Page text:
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Sometimes being perfect is difficult. Especially when you’re burdened with a ‘name’ in a particular industry – like digital. You need to offload some of that excellence because, poor you, you’re just human. Every now and then it’s good to slum it with plebs. And, if you work in comms, here’s a good start:

Take on and then screw up a perfectly good social media campaign. In case you’re too sublime to know how to achieve screw-up status, here’s a guide:

1. Make sure you’re conducting a campaign with parameters (like budget, requirements and deliverables) you’ve never used or even seen before. It’s better if you can secure one that’s worth billions but if you can’t, millions will do.

TIP: Find a wealthy older woman to provide all of funds – out of her own pocket. Assure her that, from the millions she’s investing, she’ll make more millions.

2. Outsource all work on the job you’ve never done before to people who’ve never done it before. And whom you’ve met once. Leave them ‘free’ to run with it.

TIP: Hire journalists and students as your social media managers. After all, it’s just words. Your 19-year-old cousin got an A for English in Matric. Get her in.

3. Put together a competition with an absolutely jaw-dropping prize. Good: Give away a cruise. Better: Give away a luxury yacht. Best: Give away a luxury yacht that is also a submarine, a jet plane and a rocket ship.

TIP: The more you hard sell the amazing-ness of the prize, the faster you’ll hit rock bottom. Keep this in mind for later.

4. Make everyone think the competition is available in his or her own country. Then add a disclaimer, in very small print, or on a hidden page, excluding destinations.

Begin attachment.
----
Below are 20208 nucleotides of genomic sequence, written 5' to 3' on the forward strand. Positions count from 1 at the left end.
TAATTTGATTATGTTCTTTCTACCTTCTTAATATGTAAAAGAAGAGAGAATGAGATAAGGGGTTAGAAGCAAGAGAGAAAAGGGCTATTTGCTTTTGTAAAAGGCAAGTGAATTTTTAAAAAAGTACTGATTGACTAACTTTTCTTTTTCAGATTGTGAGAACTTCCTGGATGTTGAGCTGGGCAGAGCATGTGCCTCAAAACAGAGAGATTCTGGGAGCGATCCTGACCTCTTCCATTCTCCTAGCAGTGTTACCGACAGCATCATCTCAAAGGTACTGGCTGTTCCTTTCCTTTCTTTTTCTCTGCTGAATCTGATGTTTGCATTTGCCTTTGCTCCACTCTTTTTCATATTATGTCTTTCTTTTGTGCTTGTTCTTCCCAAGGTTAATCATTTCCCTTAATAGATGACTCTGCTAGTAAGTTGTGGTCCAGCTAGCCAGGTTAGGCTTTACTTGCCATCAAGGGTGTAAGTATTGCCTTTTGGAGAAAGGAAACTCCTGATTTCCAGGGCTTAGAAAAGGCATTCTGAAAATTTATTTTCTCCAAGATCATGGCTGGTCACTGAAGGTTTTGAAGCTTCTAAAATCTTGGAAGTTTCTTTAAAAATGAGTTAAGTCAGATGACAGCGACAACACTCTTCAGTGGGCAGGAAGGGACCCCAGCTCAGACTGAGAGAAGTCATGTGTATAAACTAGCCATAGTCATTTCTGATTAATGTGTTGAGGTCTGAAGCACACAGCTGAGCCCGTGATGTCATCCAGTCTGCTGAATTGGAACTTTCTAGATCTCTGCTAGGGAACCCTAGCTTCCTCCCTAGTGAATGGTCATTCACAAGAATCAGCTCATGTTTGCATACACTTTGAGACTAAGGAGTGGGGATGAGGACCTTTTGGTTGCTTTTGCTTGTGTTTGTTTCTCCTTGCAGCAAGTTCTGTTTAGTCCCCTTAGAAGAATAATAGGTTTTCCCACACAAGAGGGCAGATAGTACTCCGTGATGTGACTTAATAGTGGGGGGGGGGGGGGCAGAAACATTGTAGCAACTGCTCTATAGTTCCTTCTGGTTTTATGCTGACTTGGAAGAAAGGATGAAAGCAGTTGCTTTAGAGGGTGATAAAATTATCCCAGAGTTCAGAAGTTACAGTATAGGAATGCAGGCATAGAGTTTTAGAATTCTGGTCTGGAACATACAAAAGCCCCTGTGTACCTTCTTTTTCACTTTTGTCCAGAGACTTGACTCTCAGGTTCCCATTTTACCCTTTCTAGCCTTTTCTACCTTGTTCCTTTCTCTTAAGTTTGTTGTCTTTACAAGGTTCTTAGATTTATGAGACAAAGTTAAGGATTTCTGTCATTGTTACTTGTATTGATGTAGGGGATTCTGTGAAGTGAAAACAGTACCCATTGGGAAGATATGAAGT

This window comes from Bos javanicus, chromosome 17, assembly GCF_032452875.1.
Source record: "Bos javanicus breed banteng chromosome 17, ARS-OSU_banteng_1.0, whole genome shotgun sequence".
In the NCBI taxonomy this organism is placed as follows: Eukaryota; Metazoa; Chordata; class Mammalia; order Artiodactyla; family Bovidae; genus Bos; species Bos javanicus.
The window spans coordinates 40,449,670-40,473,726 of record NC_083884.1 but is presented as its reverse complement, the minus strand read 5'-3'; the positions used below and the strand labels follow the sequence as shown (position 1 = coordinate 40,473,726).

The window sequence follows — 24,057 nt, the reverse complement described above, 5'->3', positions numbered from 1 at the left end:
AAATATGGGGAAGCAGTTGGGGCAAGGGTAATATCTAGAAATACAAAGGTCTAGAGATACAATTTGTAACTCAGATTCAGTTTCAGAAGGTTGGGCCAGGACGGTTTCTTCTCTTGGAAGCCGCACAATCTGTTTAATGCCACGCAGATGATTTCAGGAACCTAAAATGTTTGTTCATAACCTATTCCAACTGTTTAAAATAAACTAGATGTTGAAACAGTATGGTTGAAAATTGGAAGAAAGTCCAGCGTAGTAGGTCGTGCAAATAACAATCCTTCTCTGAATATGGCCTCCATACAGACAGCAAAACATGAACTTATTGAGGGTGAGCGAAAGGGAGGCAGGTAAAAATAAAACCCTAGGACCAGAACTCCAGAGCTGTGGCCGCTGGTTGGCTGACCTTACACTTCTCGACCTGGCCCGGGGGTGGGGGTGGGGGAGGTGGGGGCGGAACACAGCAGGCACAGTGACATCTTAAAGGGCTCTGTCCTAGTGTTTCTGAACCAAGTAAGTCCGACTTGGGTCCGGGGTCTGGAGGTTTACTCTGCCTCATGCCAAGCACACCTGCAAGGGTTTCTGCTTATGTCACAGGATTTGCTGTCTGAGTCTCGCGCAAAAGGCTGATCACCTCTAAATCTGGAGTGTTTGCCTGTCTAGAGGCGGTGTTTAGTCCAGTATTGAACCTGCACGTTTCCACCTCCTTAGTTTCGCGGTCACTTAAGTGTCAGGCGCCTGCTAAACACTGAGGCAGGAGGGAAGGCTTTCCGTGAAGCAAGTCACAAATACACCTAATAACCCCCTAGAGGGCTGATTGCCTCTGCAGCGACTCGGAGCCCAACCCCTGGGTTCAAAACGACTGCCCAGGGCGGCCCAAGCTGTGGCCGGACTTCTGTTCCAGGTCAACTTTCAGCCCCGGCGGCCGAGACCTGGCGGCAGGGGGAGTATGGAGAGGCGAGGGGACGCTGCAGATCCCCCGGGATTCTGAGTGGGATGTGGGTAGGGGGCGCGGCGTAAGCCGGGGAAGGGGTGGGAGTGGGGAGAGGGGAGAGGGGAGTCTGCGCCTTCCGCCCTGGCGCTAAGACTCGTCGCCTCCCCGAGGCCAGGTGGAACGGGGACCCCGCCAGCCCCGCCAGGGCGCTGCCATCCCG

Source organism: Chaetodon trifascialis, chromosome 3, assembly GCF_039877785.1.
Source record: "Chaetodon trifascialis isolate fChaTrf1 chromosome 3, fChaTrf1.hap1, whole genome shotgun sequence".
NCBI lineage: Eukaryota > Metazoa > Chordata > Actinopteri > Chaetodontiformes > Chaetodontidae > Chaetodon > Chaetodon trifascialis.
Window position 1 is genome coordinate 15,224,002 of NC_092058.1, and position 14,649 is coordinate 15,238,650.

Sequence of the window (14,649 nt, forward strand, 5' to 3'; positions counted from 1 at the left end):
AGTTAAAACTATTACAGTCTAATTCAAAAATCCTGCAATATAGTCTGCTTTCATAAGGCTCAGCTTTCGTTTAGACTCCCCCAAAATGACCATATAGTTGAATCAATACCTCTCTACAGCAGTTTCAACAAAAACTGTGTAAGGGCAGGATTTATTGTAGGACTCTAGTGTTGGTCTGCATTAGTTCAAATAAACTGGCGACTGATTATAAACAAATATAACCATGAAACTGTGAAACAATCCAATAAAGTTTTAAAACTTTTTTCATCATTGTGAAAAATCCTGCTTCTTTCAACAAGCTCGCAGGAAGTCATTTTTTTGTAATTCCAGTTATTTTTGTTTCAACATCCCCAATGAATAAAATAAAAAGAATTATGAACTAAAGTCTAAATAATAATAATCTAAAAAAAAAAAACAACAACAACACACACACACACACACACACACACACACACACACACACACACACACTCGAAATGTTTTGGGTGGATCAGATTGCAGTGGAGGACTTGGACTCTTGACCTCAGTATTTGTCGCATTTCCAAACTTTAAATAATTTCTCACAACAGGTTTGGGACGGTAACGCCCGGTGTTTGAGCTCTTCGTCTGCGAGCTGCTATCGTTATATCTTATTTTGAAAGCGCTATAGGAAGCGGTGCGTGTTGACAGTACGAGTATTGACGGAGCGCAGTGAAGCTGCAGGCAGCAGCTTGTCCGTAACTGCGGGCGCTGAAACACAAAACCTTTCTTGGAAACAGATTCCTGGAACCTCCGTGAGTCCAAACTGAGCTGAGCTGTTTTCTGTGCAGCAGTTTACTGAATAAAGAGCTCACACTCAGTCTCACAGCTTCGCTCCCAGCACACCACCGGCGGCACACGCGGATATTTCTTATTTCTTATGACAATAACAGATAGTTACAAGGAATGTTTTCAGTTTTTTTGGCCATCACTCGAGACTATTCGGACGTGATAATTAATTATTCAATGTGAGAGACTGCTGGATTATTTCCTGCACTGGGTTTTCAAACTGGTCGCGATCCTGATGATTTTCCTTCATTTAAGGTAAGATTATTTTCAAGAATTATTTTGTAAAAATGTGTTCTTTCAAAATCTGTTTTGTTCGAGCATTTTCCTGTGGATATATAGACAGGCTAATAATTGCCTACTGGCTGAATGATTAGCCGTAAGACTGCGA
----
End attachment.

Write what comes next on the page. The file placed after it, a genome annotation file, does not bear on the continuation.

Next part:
TIP: Choose easily offended countries. For example, state in big letters that anyone in Ireland can enter. Unless they’re in Northern Ireland [small letters].

5. The easiest way to make even a well-intended social media competition crash and burn is to ensure that it’s just too complicated to actually enter.

TIP: Ask entrants to go through seven steps on 12 different platforms, including actual post (yes, with paper and an envelope) before their entry is accepted.

6. Remember the billions that the rich old lady gave you to cover your UBER-AWESOME prize? Spend at least 80{7aef4e5c6853be3cc4d057a807069aa9f2ae8fd184061eb63ea53e14fedec9bd} of it on TV adverts.

TIP: In your quest for failure, make sure you pick a TV channel that no one actually watches. Like Parliament TV. Or the Weather Channel.

7. Set up a ‘help’ e-mail address so that people have somewhere to send their queries/questions/bitches/gripes. Don’t panic though: you’re never going to check it. Instead you’re going to invent a customer service employee named Dave.

TIP: Blame Dave for everything. Especially if your large retainer is in danger.

8. As part of the entry process, tell entrants they need to share to get ‘votes’ from friends and family. Don’t tell them how to do this. And make sure the sharing functionality is highly buggy, just to add in an element of surprise.

TIP: When they ask, direct them straight to Dave.

9. Go on holiday. Facebook will be there when you get back. Why worry?

TIP: Make it a 4-week vacation to an island devoid of internet or cell phone reception.

10. Find a tragic disaster that relates to your competition. Like a plane crash. Complain bitterly about not having footage of said disaster for ‘publicity reasons’.

TIP: Contact people who are emotionally involved in the tragedy. Beg them for footage. Bribe them if you have to.

By now, your social media competition should be the digital equivalent of Mickey Rourke’s latest face. If it’s not, here’s a final touch: Pretend that all of this mayhem was an accident. Commiserate with inferior beings about how you’re not perfect, about being ‘just human’, and about Dave being a tool. Carry on with your life.

(Originally published on

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